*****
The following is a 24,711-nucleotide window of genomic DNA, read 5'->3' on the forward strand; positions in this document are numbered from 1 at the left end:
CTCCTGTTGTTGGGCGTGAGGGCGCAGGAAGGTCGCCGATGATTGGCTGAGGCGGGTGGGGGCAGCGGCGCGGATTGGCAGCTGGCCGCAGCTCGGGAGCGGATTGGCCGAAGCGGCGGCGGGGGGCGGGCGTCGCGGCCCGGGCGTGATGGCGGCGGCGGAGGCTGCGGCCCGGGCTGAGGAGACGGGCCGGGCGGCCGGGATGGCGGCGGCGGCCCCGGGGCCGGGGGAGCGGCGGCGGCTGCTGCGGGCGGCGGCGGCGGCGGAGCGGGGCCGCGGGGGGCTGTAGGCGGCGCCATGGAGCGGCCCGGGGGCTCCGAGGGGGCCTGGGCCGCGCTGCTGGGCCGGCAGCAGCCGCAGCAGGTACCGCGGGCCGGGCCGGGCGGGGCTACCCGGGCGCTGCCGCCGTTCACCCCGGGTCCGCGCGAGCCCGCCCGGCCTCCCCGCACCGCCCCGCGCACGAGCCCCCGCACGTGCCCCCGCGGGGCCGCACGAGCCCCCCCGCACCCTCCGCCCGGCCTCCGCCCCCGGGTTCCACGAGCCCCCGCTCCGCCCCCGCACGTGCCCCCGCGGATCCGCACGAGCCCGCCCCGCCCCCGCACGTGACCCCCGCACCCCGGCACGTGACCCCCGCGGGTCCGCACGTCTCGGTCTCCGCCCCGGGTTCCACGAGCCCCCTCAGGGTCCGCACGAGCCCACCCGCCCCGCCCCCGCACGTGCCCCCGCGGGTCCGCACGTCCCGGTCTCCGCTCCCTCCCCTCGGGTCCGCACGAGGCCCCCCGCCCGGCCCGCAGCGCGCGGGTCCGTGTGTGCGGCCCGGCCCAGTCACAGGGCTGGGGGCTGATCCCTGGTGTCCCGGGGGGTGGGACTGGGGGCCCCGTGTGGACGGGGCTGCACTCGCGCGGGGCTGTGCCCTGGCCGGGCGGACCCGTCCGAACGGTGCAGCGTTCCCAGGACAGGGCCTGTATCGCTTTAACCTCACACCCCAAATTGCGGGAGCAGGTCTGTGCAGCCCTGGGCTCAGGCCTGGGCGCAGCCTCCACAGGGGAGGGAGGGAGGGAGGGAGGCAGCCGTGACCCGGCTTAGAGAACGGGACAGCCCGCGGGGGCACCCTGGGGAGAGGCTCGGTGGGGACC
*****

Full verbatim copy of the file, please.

The following is a 24,711-nucleotide window of genomic DNA, read 5'->3' on the forward strand; positions in this document are numbered from 1 at the left end:
CTCCTGTTGTTGGGCGTGAGGGCGCAGGAAGGTCGCCGATGATTGGCTGAGGCGGGTGGGGGCAGCGGCGCGGATTGGCAGCTGGCCGCAGCTCGGGAGCGGATTGGCCGAAGCGGCGGCGGGGGGCGGGCGTCGCGGCCCGGGCGTGATGGCGGCGGCGGAGGCTGCGGCCCGGGCTGAGGAGACGGGCCGGGCGGCCGGGATGGCGGCGGCGGCCCCGGGGCCGGGGGAGCGGCGGCGGCTGCTGCGGGCGGCGGCGGCGGCGGAGCGGGGCCGCGGGGGGCTGTAGGCGGCGCCATGGAGCGGCCCGGGGGCTCCGAGGGGGCCTGGGCCGCGCTGCTGGGCCGGCAGCAGCCGCAGCAGGTACCGCGGGCCGGGCCGGGCGGGGCTACCCGGGCGCTGCCGCCGTTCACCCCGGGTCCGCGCGAGCCCGCCCGGCCTCCCCGCACCGCCCCGCGCACGAGCCCCCGCACGTGCCCCCGCGGGGCCGCACGAGCCCCCCCGCACCCTCCGCCCGGCCTCCGCCCCCGGGTTCCACGAGCCCCCGCTCCGCCCCCGCACGTGCCCCCGCGGATCCGCACGAGCCCGCCCCGCCCCCGCACGTGACCCCCGCACCCCGGCACGTGACCCCCGCGGGTCCGCACGTCTCGGTCTCCGCCCCGGGTTCCACGAGCCCCCTCAGGGTCCGCACGAGCCCACCCGCCCCGCCCCCGCACGTGCCCCCGCGGGTCCGCACGTCCCGGTCTCCGCTCCCTCCCCTCGGGTCCGCACGAGGCCCCCCGCCCGGCCCGCAGCGCGCGGGTCCGTGTGTGCGGCCCGGCCCAGTCACAGGGCTGGGGGCTGATCCCTGGTGTCCCGGGGGGTGGGACTGGGGGCCCCGTGTGGACGGGGCTGCACTCGCGCGGGGCTGTGCCCTGGCCGGGCGGACCCGTCCGAACGGTGCAGCGTTCCCAGGACAGGGCCTGTATCGCTTTAACCTCACACCCCAAATTGCGGGAGCAGGTCTGTGCAGCCCTGGGCTCAGGCCTGGGCGCAGCCTCCACAGGGGAGGGAGGGAGGGAGGGAGGCAGCCGTGACCCGGCTTAGAGAACGGGACAGCCCGCGGGGGCACCCTGGGGAGAGGCTCGGTGGGGACC